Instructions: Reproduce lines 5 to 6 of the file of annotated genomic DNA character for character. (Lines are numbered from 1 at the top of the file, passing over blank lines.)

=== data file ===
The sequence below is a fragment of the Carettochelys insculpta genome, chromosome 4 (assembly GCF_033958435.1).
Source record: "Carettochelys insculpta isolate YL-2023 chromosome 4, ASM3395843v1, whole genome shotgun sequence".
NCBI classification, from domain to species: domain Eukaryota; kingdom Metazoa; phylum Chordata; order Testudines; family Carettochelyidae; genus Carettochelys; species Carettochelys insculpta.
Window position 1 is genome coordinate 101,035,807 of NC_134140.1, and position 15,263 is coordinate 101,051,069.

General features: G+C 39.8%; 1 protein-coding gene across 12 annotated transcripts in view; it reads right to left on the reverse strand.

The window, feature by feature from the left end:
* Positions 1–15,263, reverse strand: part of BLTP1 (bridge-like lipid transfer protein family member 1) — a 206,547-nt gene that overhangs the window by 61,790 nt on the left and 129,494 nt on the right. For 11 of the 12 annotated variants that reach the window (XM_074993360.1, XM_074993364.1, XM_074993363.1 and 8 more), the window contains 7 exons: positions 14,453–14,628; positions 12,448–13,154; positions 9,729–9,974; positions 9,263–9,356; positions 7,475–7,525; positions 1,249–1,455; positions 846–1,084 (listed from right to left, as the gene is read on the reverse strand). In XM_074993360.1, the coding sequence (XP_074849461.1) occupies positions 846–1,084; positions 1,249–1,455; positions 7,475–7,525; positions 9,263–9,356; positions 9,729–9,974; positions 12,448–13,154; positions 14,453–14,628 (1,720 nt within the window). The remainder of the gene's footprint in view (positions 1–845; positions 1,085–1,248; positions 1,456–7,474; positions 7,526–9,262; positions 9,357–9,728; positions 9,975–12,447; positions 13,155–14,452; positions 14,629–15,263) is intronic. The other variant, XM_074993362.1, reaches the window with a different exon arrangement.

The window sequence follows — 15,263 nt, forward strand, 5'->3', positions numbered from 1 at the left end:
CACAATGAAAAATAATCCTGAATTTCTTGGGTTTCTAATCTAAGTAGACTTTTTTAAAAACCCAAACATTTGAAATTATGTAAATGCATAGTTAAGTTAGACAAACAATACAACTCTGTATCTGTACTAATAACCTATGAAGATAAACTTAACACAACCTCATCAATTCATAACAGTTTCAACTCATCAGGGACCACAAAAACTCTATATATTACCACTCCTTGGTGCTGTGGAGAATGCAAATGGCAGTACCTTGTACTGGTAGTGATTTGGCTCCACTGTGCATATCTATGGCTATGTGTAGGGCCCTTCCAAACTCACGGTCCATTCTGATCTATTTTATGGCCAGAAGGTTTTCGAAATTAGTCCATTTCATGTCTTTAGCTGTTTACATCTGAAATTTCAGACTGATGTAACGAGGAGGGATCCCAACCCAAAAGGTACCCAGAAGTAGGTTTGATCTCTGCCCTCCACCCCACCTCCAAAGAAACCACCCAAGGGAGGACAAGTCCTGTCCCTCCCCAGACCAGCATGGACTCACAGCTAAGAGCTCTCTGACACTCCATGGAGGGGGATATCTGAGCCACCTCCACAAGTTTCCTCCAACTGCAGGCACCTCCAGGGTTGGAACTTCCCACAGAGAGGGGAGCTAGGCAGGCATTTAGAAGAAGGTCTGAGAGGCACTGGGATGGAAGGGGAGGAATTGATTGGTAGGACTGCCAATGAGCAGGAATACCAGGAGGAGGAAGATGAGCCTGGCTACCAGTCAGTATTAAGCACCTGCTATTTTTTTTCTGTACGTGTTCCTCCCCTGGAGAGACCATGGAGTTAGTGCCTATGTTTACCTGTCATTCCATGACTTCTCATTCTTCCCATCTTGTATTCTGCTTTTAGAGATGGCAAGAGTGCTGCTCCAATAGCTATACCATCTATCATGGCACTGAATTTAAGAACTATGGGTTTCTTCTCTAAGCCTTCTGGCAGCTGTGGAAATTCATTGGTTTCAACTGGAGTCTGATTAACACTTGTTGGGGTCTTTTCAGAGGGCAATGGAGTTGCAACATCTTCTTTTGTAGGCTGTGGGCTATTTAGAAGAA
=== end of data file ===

General features: G+C 39.8%; 1 protein-coding gene across 12 annotated transcripts in view; it reads right to left on the reverse strand.

The window, feature by feature from the left end: